The PIO is an invaluable part of police transparency

Misguided attempts to reposition the duties of police PIOs to non-law enforcement folks will end in failure


By Christopher Cook

A quick search of recent news stories related to law enforcement will return a slew of articles about policing reform discussions in many cities across the country.

In a recent case, the Minneapolis City Council voted to abolish the media team from the Minneapolis Police Department and centralize public information flow from city hall. Other cities have taken note and conversations are beginning to be had on how police departments communicate. This is a dangerous trajectory and will not lead to the transparency that is being sought.

Today’s PIOs work diligently to project the truth to the community at all costs. (Photo/Christopher Cook)
Today’s PIOs work diligently to project the truth to the community at all costs. (Photo/Christopher Cook)

Is this a meaningful change?

The very premise of police reform is predicated on the desire to increase transparency and accountability.

The law enforcement profession as a whole welcomes deliberate and thoughtful conversations to make policing better and build relationships with all segments of society. But reform efforts related to information dissemination must be free of political bias and interference.

All reforms should be carefully evaluated to ensure they bring about the meaningful change communities desire.

Will it lead to more transparency?

Today’s PIOs work diligently to project the truth to the community at all costs. There is no sugar coating or covering up because you are taught from day one that all you have is your credibility.

I believe this misguided attempt to remove spokespeople from law enforcement media roles and reposition their duties with non-law enforcement folks will fail. There will be less transparency, less responsiveness and less information that gets out to the public. The community in turn will suffer because of these approaches.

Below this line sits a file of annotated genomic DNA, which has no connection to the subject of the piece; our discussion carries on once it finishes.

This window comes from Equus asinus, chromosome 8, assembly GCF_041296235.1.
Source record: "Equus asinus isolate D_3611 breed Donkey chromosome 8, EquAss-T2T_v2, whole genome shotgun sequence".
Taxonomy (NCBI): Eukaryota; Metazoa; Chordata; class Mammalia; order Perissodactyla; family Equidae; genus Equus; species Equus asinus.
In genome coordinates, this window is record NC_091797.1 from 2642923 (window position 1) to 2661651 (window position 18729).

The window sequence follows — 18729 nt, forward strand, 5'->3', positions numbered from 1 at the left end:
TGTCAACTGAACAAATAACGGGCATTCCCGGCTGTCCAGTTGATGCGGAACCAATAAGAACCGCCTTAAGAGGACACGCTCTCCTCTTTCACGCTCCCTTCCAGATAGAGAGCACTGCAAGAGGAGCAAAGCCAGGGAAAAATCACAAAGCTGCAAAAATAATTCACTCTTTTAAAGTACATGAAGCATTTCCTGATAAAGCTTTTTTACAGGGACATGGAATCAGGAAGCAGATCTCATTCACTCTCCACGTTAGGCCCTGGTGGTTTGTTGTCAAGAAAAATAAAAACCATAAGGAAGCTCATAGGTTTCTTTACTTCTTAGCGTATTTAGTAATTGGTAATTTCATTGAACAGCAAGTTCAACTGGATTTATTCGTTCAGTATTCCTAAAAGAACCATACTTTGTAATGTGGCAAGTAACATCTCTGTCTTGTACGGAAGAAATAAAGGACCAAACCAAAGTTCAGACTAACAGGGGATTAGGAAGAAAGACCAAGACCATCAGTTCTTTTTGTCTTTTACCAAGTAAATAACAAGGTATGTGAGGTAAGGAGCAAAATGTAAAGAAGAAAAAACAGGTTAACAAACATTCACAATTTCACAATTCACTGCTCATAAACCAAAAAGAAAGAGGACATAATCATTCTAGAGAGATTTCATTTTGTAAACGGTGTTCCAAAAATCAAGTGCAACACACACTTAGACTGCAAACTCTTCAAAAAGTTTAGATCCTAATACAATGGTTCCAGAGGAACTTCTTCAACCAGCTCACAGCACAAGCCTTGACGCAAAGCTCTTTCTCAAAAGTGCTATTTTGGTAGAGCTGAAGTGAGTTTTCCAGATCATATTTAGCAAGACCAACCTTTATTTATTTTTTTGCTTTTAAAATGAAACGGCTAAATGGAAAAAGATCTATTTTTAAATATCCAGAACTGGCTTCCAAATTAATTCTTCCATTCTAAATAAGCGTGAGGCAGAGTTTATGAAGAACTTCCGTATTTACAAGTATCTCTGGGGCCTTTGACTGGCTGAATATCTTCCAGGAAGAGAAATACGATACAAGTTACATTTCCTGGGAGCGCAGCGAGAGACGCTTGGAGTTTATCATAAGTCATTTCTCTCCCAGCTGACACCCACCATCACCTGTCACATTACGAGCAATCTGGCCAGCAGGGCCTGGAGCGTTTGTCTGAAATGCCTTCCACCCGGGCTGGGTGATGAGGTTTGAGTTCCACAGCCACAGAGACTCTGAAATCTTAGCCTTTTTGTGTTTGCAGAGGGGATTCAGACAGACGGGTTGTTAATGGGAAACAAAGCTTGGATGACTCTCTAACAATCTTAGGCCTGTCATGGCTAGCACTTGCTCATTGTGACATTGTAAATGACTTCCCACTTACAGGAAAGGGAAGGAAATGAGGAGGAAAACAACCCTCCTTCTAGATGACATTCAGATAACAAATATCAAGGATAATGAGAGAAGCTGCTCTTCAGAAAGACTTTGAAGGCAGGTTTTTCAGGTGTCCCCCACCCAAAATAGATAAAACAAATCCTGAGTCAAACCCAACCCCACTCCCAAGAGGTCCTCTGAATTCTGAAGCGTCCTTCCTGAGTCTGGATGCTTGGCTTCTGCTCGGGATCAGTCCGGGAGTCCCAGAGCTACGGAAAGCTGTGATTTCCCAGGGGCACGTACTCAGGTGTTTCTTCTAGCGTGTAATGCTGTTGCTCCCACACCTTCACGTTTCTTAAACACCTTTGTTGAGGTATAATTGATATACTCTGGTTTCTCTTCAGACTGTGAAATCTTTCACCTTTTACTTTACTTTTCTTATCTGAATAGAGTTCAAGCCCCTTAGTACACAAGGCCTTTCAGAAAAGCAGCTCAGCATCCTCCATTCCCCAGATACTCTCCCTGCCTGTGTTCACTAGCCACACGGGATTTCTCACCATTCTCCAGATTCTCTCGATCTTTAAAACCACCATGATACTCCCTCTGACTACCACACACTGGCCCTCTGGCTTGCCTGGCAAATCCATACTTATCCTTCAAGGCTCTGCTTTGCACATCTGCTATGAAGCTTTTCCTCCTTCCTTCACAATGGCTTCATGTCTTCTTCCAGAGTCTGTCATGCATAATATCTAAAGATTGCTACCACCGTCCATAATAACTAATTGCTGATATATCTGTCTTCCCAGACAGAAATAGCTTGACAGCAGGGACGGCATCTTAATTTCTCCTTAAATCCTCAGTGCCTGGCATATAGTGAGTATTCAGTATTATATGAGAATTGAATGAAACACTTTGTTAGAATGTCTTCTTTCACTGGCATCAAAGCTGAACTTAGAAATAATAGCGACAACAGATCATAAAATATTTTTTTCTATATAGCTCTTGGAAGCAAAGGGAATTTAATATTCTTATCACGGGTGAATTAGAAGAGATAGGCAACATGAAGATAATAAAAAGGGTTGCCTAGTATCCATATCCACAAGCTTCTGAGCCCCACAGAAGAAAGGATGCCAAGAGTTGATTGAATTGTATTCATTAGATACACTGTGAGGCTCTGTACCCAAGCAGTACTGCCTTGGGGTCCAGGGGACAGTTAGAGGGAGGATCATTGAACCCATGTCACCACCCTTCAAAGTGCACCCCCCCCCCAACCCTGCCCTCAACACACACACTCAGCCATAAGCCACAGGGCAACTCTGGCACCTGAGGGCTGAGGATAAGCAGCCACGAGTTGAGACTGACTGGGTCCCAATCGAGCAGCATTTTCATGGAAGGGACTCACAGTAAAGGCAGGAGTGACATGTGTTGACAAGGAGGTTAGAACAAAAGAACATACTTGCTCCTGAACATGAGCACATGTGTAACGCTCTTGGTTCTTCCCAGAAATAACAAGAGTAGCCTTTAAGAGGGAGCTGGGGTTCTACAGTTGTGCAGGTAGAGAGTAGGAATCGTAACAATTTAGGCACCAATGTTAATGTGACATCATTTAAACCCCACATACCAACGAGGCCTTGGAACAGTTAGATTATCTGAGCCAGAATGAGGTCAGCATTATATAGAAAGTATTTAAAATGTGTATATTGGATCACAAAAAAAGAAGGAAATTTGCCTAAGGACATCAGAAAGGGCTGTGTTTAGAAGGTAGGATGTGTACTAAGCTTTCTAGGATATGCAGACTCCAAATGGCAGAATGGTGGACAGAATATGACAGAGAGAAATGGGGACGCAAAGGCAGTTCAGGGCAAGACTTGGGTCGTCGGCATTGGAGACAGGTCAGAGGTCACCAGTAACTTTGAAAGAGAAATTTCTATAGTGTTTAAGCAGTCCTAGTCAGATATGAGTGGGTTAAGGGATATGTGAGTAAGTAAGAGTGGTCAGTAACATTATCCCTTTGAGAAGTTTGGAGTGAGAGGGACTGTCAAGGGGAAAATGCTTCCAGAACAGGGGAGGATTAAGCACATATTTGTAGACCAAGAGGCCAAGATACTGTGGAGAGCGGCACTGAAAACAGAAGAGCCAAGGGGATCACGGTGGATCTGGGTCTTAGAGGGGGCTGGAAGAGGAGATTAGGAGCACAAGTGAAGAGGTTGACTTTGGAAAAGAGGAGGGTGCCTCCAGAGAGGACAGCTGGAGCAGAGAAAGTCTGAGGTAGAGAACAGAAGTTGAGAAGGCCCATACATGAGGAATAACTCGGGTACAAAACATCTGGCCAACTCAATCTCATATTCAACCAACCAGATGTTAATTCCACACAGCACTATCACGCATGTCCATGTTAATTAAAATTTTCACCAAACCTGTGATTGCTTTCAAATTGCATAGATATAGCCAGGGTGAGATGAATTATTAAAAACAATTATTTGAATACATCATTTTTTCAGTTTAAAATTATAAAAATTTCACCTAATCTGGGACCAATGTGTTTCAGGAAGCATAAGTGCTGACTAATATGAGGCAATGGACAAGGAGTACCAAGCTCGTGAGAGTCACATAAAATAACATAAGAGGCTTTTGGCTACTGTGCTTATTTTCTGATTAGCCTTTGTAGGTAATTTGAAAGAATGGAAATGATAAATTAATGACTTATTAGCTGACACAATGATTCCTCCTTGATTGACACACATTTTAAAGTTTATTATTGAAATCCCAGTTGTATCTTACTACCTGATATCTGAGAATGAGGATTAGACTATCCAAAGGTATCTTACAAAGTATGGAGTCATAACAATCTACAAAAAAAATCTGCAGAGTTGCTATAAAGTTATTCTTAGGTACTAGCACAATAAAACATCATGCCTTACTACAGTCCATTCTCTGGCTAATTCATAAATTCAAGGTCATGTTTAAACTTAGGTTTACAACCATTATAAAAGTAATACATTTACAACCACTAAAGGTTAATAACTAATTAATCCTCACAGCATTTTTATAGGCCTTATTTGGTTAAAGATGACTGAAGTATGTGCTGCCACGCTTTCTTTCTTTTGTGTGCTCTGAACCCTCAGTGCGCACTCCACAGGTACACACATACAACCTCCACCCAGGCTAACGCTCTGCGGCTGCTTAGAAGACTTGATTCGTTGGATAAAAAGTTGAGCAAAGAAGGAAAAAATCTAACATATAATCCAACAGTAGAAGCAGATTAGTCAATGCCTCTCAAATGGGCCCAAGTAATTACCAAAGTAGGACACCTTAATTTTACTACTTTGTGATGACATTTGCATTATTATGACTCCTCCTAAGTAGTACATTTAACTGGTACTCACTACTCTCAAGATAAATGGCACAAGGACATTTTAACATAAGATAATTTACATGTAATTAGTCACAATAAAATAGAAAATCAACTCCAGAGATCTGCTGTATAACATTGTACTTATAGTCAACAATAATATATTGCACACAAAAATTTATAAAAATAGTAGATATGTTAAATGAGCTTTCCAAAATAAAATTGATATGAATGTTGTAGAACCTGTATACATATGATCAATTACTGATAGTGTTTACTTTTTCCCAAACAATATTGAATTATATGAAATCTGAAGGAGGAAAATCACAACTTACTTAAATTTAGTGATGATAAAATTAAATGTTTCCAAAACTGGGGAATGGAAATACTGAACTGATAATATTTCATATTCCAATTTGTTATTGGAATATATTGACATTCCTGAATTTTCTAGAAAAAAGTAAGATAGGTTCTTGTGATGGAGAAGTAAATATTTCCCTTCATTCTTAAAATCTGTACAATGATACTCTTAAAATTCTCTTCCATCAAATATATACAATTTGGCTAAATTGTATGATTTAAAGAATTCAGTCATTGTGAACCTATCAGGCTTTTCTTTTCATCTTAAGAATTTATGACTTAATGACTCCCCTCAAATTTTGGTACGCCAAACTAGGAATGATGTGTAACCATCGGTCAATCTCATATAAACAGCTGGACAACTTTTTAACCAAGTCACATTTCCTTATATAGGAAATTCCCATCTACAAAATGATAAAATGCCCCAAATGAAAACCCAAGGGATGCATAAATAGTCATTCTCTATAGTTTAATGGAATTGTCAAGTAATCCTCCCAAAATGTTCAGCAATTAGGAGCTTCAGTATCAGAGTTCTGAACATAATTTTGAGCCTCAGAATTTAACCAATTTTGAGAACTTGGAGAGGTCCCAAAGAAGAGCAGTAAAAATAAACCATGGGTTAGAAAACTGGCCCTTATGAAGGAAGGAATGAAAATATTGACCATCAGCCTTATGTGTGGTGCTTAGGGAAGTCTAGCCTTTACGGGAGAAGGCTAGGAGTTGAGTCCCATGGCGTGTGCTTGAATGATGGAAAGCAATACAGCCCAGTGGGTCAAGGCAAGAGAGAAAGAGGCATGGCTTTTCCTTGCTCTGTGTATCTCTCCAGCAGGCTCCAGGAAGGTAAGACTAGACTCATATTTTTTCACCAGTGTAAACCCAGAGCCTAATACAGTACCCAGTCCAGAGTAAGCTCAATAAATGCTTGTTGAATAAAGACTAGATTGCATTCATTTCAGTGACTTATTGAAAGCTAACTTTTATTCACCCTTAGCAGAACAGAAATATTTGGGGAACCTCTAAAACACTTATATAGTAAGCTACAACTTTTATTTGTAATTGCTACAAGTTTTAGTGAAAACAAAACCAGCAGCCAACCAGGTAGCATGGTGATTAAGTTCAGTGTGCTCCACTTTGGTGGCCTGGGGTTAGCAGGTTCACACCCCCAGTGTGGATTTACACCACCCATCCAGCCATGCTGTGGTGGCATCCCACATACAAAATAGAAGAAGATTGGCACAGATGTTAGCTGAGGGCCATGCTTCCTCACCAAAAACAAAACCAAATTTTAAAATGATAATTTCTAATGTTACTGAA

PIOs have many responsibilities 

Most PIOs do a lot more than talk to the media. They are responsible for internal communications, publications, video production, photography, legislative affairs, community outreach efforts, managing websites and creating engaging content for social media platforms. They wear many different hats and are responsive at all hours of the day and night. They love their communities and maintain their integrity and take pride in the job they do.

PIOs are storytellers who work to ensure the public gets to see the good side of policing that rarely makes the mainstream news. They respect the job of journalists and work to ensure reporters have access to law enforcement, regardless of the agenda or storyline.

They seek to restore order to a community that is in crisis. They serve their bosses well by preparing chiefs and sheriffs for their next speaking event or news conference.

Bridge-building in action

My team has innovated in the area of social media for years so that our community can get to know its hometown police department. We try to humanize our officers so that the public sees us as dads, moms, brothers and sisters.

We continually challenge ourselves to ensure we are getting the facts out to the public in a timely fashion. Arlington was one of the first agencies to routinely release digital media evidence such as body-worn camera footage within a day or two of a critical incident involving deadly force. Arlington also coined the term “tweet-along,” a virtual ride-along experience designed to demystify policing efforts.

In the tough times that we are experiencing now, communication can help heal communities through compassion and empathy. Eliminating the PIO is counter-productive to the positive change that we are seeking.


About the author

Lt. Christopher Cook is an award-winning speaker and subject matter expert in the field of social media for law enforcement and media relations for public safety. As a lieutenant for the Arlington (Texas) Police Department, he oversees the public information office and has led the Arlington Police Department’s public and media relations strategies since 2011.

Lt. Cook serves as the current chair for the PIO Committee for the Major Cities Chiefs Association. He is also the current vice president of the National Information Officers Association and will be sworn in as president in August 2021. Lt. Cook also served as the past chair for the IACP PIO Section from 2016-2018.

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